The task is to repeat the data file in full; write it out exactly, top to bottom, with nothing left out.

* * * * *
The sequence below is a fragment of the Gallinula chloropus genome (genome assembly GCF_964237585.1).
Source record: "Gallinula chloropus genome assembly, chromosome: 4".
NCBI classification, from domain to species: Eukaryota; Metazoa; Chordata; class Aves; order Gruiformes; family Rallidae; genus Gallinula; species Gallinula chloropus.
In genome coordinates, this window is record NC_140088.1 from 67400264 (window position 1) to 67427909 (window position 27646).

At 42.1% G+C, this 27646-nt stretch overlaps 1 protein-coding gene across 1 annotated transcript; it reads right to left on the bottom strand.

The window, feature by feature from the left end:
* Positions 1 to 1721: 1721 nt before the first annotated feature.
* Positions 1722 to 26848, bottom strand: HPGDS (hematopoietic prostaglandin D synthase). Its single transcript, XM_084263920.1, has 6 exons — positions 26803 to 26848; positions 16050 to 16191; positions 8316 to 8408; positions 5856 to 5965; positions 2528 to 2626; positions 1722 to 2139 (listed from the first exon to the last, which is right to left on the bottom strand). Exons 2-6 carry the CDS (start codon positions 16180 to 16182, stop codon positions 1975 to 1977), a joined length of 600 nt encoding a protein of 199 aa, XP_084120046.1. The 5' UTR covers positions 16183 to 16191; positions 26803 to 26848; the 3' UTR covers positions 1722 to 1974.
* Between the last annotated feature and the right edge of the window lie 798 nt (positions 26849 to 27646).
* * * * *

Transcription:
The sequence below is a fragment of the Gallinula chloropus genome (genome assembly GCF_964237585.1).
Source record: "Gallinula chloropus genome assembly, chromosome: 4".
NCBI classification, from domain to species: Eukaryota; Metazoa; Chordata; class Aves; order Gruiformes; family Rallidae; genus Gallinula; species Gallinula chloropus.
In genome coordinates, this window is record NC_140088.1 from 67400264 (window position 1) to 67427909 (window position 27646).

At 42.1% G+C, this 27646-nt stretch overlaps 1 protein-coding gene across 1 annotated transcript; it reads right to left on the bottom strand.

The window, feature by feature from the left end:
* Positions 1 to 1721: 1721 nt before the first annotated feature.
* Positions 1722 to 26848, bottom strand: HPGDS (hematopoietic prostaglandin D synthase). Its single transcript, XM_084263920.1, has 6 exons — positions 26803 to 26848; positions 16050 to 16191; positions 8316 to 8408; positions 5856 to 5965; positions 2528 to 2626; positions 1722 to 2139 (listed from the first exon to the last, which is right to left on the bottom strand). Exons 2-6 carry the CDS (start codon positions 16180 to 16182, stop codon positions 1975 to 1977), a joined length of 600 nt encoding a protein of 199 aa, XP_084120046.1. The 5' UTR covers positions 16183 to 16191; positions 26803 to 26848; the 3' UTR covers positions 1722 to 1974.
* Between the last annotated feature and the right edge of the window lie 798 nt (positions 26849 to 27646).